London, United Kingdom, November 27, 2022 –(PR.com)– Summary
One of the most justly famous literary exposés of the nefarious nature of communist totalitarianism is George Orwell’s Animal Farm (1945). No other work, in fiction or reportage, more accurately describes the dangers of populism, when the righteous grievances of the broad masses of downtrodden beings are exploited by a few unscrupulous leaders for their own aggrandisement, as this “fairy story” of the great British dystopian. Władysław Stanisław Reymont (1867–1925), best known for his Nobel-prize winning novel of the peasantry Chłopi [The Peasants, 1901–1908, Nobel: 1924], anticipated the theme of the revolt of the animals by nearly a quarter of a century in his 1922 novel Bunt [The Revolt]. The Revolt tells the story of Rex, a pampered, faithful mastiff at a noble manor house somewhere in the middle of Poland. Cast off and abused by his family after the death of his master, Rex finds his years of faithful service repaid with contempt and neglect once he has aged, become “useless” to the family. Forced to steal from kitchen and outbuilding to survive, beaten and chased away by the humans who have no need for him any more, Rex undergoes a transformation from heartbroken astonishment to wrath at the ingratitude of people, which opens his eyes to the suffering and exploitation of all animals “owned” by the two-legged creatures. His sense of justice aroused, thus begins a period of proselytisation for Rex, sneaking into byre and pen under the cover of night, “agitating” his fellow domestic beasts, until he stands at the head of a revolution of four-legged chattel that, in its immensity, threatens to sweep away human dominance from the world entire.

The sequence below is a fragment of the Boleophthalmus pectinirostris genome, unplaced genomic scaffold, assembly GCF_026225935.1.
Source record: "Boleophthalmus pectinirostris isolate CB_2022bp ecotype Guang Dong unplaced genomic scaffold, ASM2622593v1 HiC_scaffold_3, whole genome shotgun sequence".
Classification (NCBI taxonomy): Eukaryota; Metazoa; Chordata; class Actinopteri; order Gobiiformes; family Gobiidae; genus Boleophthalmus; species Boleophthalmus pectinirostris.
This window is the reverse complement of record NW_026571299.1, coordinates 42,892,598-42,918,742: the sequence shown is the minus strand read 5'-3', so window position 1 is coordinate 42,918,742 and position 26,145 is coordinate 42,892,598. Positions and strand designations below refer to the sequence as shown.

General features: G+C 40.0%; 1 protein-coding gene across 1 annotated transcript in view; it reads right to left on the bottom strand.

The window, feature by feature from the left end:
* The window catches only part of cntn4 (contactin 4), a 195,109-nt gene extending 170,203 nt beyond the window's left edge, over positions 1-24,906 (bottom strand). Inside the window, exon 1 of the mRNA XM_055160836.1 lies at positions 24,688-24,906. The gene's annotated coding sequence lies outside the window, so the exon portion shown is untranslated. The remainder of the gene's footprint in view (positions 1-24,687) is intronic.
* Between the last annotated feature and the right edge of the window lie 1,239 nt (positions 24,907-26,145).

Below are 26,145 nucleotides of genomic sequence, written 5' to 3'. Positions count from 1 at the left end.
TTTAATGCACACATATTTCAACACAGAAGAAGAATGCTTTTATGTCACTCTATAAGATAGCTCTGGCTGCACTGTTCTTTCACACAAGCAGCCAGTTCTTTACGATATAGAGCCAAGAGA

About The Author:
Władysław Stanisław Reymont (1867–1925) was a Polish novelist of the realist period (the period of “Organic Work,” as it is known in Poland, for its rejection of revolutionism and its dedication to preserving Polish culture among the three partitions by work among the people), and, especially, the Young Poland period, often equated with “Polish Modernism.” He preferred to work as a labourer than to follow his parents’ wishes into higher education, training as a tailor and labouring on the railroad. His fame as a novelist is based on two works, the epic Chłopi [The Peasants, 1902–1908] and Ziemia obiecana [The Promised Land, 1897–1898]. In 1924 he received the Nobel Prize in Literature. Bunt [The Revolt of the Animals, 1922, 1924], his last major work, was suppressed by the Communist régime of the People’s Republic of Poland on account of its blatant rejection of Marxism and satirising of revolutions.
Title: The Revolt of the Animals
Author: Wladyslaw Reymont
Translator: Charles S. Kraszewski
Publisher: Glagoslav Publications
ISBN: 9781914337383, 9781914337390, 9781914337406
Extent: 138 pages
Price: €23.99 (PB), €27.99 (HB), €9.95 (e-book)
Format: paperback, hardback, e-book
Review copies are available upon request.
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